Alistair Darling, the Secretary of State for Social Security, was forced to act after the European court decided that John Taylor, 64, of Norton, North Yorkshire, was a victim of unlawful sex discrimination. He had not been not entitled to the payment until he qualified for a state pension at 65, paid to women at 60.
The court ruling means the Government will have to extend the winter- fuel payments immediately to all men over 60. Campaigners said that they would increase the pressure for the equalisation of the state pension for men and women at 60.
Downing Street said that it could cost an estimated pounds 125m in back payments, stretching back two years to the time the winter-fuel allowance was brought in by Labour.
A publicity campaign is to be mounted to identify the estimated 1.5 million men who will be eligible for the extra cash. Ministers believe that could cost the taxpayer pounds 25m in administrative costs. The annual cost of extending the payments to all men over 60 will be pounds 85m.
The winter-fuel payments were pounds 20 when they were introduced in 1997, but increased to pounds 50 a year later. Pensioners are entitled to pounds 100 per household for winter fuel bills; if there are two eligible pensioners, the payment is still limited to pounds 100.
Officials were left scratching their heads over how to fulfil the court ruling. "Most of these men are not on our records," one Whitehall source said. "They don't show up if they are not unemployed and not drawing a state pension. It may look simple but it's very complicated."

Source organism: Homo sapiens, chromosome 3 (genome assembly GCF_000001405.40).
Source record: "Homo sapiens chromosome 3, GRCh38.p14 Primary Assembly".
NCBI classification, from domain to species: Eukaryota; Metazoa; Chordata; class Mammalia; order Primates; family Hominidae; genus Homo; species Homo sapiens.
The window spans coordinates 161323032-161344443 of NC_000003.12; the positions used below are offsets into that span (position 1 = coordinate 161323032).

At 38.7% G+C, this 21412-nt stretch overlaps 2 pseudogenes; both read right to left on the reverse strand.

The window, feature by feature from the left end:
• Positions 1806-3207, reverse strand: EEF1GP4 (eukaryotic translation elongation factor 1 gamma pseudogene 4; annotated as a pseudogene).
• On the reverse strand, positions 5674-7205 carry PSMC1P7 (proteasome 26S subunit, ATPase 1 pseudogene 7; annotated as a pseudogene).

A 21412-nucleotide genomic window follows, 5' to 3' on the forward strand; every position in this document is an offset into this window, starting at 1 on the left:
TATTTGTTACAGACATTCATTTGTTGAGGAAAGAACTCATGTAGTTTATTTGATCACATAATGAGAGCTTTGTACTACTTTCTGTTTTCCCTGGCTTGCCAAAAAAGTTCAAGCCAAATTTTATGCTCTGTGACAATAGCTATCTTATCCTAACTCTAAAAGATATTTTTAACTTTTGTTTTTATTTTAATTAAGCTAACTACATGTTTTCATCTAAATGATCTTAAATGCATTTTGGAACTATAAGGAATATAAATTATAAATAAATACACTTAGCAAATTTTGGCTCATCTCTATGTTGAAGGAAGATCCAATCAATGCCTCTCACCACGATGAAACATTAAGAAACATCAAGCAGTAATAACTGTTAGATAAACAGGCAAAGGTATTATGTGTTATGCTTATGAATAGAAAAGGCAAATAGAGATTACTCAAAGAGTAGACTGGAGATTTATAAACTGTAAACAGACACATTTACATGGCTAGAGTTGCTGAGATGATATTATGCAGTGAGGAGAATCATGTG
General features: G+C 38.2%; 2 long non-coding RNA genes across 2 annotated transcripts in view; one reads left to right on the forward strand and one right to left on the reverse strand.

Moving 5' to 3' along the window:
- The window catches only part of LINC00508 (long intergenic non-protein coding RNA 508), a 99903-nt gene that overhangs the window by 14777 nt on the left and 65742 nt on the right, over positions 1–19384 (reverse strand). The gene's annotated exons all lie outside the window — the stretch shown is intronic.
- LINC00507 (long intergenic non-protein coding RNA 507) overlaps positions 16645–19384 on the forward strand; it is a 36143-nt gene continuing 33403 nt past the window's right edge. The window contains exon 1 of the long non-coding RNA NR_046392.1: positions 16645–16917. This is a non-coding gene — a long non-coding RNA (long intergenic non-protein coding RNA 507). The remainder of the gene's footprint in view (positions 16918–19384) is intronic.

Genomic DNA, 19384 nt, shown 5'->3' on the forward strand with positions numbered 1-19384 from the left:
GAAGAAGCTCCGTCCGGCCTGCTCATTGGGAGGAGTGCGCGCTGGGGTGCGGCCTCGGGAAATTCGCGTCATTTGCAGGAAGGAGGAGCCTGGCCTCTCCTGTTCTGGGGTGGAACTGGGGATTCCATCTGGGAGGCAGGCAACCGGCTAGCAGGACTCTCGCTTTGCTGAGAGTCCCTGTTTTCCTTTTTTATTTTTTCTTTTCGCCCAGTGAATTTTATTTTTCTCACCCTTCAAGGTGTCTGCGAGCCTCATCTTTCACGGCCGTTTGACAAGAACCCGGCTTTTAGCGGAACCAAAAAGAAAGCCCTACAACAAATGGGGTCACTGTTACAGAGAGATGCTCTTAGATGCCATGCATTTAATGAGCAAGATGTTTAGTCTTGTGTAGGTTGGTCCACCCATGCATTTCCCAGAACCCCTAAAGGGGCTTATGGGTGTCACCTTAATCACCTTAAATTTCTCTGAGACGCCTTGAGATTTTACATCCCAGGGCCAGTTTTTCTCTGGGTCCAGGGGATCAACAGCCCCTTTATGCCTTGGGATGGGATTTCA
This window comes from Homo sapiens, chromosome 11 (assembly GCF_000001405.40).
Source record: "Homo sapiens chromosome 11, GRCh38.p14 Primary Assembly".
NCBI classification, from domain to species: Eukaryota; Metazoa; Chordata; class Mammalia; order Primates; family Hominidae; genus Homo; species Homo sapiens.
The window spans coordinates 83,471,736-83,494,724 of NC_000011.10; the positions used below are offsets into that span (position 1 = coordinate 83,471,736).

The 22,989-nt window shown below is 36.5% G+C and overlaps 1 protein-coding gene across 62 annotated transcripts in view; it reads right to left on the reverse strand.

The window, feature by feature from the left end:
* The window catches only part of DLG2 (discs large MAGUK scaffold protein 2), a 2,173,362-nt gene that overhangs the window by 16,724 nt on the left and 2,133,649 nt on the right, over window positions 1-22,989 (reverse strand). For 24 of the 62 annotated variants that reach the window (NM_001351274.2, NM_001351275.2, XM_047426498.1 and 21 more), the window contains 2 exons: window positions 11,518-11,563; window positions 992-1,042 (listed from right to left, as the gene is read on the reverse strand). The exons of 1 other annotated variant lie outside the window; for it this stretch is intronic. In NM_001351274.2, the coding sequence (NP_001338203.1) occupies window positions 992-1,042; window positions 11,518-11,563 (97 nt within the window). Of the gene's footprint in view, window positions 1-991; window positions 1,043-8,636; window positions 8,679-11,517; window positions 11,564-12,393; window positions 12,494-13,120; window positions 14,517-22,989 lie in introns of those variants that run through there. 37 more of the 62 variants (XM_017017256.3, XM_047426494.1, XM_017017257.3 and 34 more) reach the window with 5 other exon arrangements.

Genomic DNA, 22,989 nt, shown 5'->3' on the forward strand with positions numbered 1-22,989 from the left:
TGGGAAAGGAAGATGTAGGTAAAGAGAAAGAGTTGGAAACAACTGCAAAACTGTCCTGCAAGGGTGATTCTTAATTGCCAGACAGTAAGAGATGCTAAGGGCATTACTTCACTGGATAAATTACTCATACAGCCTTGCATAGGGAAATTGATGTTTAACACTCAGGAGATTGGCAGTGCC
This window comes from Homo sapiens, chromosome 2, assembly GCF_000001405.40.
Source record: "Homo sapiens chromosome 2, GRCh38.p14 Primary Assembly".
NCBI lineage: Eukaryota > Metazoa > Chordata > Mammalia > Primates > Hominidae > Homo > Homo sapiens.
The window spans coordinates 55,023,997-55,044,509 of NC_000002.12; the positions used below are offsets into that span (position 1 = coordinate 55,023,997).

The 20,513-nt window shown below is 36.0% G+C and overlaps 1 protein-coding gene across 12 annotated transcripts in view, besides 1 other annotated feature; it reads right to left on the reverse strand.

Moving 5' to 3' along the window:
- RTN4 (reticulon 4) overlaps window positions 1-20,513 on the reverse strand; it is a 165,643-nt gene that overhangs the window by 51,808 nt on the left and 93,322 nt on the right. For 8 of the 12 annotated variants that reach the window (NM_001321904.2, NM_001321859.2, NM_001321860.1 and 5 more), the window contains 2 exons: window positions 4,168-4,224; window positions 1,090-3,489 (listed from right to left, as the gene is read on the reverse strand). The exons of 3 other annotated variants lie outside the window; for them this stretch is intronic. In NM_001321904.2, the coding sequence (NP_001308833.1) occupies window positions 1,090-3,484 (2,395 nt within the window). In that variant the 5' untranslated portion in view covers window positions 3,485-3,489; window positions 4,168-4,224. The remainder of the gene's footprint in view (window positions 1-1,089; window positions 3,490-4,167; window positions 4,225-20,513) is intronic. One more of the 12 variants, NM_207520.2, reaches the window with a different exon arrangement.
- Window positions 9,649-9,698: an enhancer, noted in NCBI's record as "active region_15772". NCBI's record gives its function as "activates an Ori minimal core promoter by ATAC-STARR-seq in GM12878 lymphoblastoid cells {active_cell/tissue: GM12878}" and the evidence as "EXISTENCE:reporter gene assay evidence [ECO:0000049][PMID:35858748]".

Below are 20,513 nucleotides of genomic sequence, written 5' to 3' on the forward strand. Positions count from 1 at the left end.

Mr Taylor, who was supported by the civil-rights organisation Liberty, said: "I've been fighting for two years for this and I'm very pleased. All the over-sixties should receive winter-fuel payments now, but although we've won the battle we have not yet won the war.
"This is part of a major campaign and our ultimate objective is to achieve equal state pension age for men and women. This is a great Christmas present for all the over-sixties and a brilliant start to the millennium."
Mr Taylor, whose bill for gas central heating and electricity at his three-bedroom house is about pounds 500 a year, had sought judicial review.
Help the Aged said: "We believe pensioners' lives could be better improved by a higher state pension and better support insulating cold homes."
Liberty's legal officer Di Luping, who is Mr Taylor's solicitor, said: "It is a milestone in the fight for true equality between men and women. However, this is just one state benefit and there are others that should be equally available at age 60 for both sexes."Reuse content